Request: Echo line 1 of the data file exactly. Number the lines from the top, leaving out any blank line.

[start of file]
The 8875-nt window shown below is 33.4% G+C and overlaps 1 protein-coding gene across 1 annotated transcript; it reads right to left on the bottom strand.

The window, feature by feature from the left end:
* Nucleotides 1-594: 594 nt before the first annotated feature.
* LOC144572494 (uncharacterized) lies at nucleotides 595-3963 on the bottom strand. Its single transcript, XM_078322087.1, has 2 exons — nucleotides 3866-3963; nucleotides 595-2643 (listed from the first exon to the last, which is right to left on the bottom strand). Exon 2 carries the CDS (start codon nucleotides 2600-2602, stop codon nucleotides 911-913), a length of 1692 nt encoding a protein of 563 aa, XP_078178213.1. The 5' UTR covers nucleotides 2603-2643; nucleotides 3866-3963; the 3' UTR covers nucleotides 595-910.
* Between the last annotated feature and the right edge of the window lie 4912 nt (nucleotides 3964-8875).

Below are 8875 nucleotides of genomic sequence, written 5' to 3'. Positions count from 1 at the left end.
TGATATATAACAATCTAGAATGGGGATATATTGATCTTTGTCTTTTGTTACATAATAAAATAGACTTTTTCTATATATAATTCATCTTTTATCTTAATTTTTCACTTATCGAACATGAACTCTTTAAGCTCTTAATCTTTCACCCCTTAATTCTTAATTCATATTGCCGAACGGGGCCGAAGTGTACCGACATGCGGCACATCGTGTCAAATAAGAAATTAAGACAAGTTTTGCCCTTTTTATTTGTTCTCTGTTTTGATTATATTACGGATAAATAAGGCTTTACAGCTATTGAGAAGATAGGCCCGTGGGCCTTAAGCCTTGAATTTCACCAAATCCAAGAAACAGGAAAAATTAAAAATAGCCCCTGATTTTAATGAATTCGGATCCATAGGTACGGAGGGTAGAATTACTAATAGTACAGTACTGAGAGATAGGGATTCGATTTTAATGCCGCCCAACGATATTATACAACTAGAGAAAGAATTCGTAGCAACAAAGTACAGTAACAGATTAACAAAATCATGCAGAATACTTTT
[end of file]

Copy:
The 8875-nt window shown below is 33.4% G+C and overlaps 1 protein-coding gene across 1 annotated transcript; it reads right to left on the bottom strand.